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LATIN AMERICA | 31-10-2022 18:53

Lula meets Alberto Fernández in São Paulo, vows to restore tradition with trip to Argentina

Argentina’s President Alberto Fernández flies to São Paulo to become first foreign leader to meet with Brazil’s next head of state; Lula confirms will visit Buenos Aires in his first trip abroad as president-elect, restoring tradition previously broken by Jair Bolsonaro.

Brazil’s new president-elect Luiz Inácio Lula da Silva will visit Argentina before taking office, President Alberto Fernández confirmed on Monday after travelling to São Paulo to congratulate his “friend” on his victory in Sunday’s run-off vote.

"He was delighted to tell me that his first visit will be to Argentina ... before taking office" on January 1, 2023 said Fernández, Lula's long-time ally, after the two shared a meeting at the Intercontinental Hotel.

The leaders greeted each other smiling, with warm embraces, according to a video posted by the Argentine leader on his social network accounts.

Fernández, who praised Lula’s “authenticity” in an interview with Radio Perfil earlier in the day, said that he had wanted to visit in-person to “give the president-elect the hug he deserves.”

The president was accompanied on his trip by Foreign Minister Santiago Cafiero, Presidential Spokesperson Gabriela Cerruti and Argentina’s ambassador to Brazil, Daniel Scioli.

"I didn't want to be absent on a day of vindication by the people of Brazil for this wonderful leader they have, who is Lula," said Fernández later in brief comments to the press, adding that the duo had discussed "the need for integration in Latin America.”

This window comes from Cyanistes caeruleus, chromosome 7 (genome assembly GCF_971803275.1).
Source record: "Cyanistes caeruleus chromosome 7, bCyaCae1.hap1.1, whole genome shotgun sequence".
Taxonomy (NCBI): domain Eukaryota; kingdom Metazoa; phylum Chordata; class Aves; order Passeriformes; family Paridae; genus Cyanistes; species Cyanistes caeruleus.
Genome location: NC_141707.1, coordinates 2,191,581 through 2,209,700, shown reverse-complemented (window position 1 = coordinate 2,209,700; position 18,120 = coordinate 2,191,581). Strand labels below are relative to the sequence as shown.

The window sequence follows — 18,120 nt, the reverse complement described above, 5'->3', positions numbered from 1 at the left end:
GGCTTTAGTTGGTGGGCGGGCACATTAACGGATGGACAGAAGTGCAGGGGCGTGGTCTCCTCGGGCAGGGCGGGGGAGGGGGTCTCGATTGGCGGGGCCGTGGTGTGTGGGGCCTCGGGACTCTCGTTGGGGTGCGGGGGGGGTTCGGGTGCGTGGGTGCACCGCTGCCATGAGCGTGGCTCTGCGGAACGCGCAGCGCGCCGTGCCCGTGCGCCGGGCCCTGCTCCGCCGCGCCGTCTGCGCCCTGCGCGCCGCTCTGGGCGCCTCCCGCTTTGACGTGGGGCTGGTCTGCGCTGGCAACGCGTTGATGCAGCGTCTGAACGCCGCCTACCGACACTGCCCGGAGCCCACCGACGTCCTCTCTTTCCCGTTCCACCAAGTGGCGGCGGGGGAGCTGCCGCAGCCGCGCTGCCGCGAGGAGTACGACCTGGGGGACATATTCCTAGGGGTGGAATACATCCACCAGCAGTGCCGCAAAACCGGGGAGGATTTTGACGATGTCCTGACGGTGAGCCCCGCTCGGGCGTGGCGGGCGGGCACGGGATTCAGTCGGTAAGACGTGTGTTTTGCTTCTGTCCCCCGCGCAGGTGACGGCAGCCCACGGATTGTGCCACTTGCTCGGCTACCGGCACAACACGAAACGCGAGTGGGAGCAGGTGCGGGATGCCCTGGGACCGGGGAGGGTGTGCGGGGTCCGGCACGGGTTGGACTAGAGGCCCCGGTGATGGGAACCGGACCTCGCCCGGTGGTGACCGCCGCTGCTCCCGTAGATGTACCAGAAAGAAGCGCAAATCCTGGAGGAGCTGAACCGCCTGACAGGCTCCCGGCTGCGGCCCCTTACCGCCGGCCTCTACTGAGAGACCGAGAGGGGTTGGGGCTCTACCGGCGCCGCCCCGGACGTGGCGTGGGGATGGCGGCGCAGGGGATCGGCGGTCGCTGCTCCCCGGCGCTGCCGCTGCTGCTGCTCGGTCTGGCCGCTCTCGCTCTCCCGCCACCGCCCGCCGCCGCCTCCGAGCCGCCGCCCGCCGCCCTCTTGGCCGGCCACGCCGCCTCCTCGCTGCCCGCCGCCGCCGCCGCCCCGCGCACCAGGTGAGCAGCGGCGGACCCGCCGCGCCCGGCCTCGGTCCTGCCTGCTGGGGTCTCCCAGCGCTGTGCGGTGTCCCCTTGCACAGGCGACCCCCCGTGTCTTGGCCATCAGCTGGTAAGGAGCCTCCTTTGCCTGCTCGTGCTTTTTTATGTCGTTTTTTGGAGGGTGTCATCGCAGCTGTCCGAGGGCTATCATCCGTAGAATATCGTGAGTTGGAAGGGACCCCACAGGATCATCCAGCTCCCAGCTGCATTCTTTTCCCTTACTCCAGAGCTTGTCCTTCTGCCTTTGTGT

"The Brazilians democratically elected my dear friend Lula as president, an extraordinary leader, a Latin American leader, a man who is going to do a lot of good for Brazil, as he did before, and a lot of good for Latin America," he told the press.

The Peronist leader’s visit to Brazil was the first meeting Lula had held with any foreign leader since he emerged triumphant in Sunday’s run-off. The Workers’ Party (PT) leader defeated far-right incumbent Jair Bolsonaro – who has yet to officially concede defeat – by 50.9 percent to 49.1 percent in the second-round ballot.

Ties between Fernández and Bolsonaro have been strained ever since the Peronist leader took office. Though the neighbouring countries are strategic partners, the presidents have never held a bilateral meeting in person.

Bolsonaro also broke with diplomatic tradition, opting not to visit Buenos Aires in his first trip as president-elect, instead preferring to travel to Santiago. He also refused to attend Fernández’s inauguration in December 2019, sending his deputy in his place.

During the campaign, the Brazilian leader repeatedly criticised Argentina’s government, pointing in particular to the country's high inflation rate, while generally disparaging "leftist" governments in the region. 

Former Uruguayan president, leftist leader José ‘Pepe’ Mujica also celebrated Lula’s victory in comments to reporters.

"The most joyful people are recovering their hearts," Mujica told reporters in São Paulo on Monday, where he joined PT members in Lula’s campaign bunker.



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